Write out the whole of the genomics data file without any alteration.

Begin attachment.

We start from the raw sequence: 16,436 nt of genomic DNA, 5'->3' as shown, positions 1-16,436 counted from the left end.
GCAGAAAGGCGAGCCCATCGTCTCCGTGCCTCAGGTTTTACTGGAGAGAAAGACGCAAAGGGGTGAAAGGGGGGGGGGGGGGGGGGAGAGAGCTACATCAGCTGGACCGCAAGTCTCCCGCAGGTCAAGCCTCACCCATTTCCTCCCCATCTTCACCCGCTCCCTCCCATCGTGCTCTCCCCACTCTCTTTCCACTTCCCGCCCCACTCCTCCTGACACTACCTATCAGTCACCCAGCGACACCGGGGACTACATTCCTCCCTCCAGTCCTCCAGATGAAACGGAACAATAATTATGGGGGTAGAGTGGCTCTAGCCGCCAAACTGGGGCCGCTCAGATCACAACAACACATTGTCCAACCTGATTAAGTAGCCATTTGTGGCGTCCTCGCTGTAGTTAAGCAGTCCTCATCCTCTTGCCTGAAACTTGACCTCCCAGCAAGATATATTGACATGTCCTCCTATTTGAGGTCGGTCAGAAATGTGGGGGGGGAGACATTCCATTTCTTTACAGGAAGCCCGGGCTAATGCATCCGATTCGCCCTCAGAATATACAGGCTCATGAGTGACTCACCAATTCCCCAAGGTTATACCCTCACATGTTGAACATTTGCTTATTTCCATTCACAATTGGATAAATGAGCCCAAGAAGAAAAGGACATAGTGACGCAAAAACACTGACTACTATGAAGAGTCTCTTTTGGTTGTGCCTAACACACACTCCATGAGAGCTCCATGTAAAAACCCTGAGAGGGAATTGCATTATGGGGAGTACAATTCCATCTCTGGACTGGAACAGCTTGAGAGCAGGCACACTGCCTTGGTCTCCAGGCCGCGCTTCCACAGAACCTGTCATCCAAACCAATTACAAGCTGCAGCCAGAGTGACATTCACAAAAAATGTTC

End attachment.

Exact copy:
We start from the raw sequence: 16,436 nt of genomic DNA, 5'->3' as shown, positions 1-16,436 counted from the left end.
GCAGAAAGGCGAGCCCATCGTCTCCGTGCCTCAGGTTTTACTGGAGAGAAAGACGCAAAGGGGTGAAAGGGGGGGGGGGGGGGGGGAGAGAGCTACATCAGCTGGACCGCAAGTCTCCCGCAGGTCAAGCCTCACCCATTTCCTCCCCATCTTCACCCGCTCCCTCCCATCGTGCTCTCCCCACTCTCTTTCCACTTCCCGCCCCACTCCTCCTGACACTACCTATCAGTCACCCAGCGACACCGGGGACTACATTCCTCCCTCCAGTCCTCCAGATGAAACGGAACAATAATTATGGGGGTAGAGTGGCTCTAGCCGCCAAACTGGGGCCGCTCAGATCACAACAACACATTGTCCAACCTGATTAAGTAGCCATTTGTGGCGTCCTCGCTGTAGTTAAGCAGTCCTCATCCTCTTGCCTGAAACTTGACCTCCCAGCAAGATATATTGACATGTCCTCCTATTTGAGGTCGGTCAGAAATGTGGGGGGGGAGACATTCCATTTCTTTACAGGAAGCCCGGGCTAATGCATCCGATTCGCCCTCAGAATATACAGGCTCATGAGTGACTCACCAATTCCCCAAGGTTATACCCTCACATGTTGAACATTTGCTTATTTCCATTCACAATTGGATAAATGAGCCCAAGAAGAAAAGGACATAGTGACGCAAAAACACTGACTACTATGAAGAGTCTCTTTTGGTTGTGCCTAACACACACTCCATGAGAGCTCCATGTAAAAACCCTGAGAGGGAATTGCATTATGGGGAGTACAATTCCATCTCTGGACTGGAACAGCTTGAGAGCAGGCACACTGCCTTGGTCTCCAGGCCGCGCTTCCACAGAACCTGTCATCCAAACCAATTACAAGCTGCAGCCAGAGTGACATTCACAAAAAATGTTC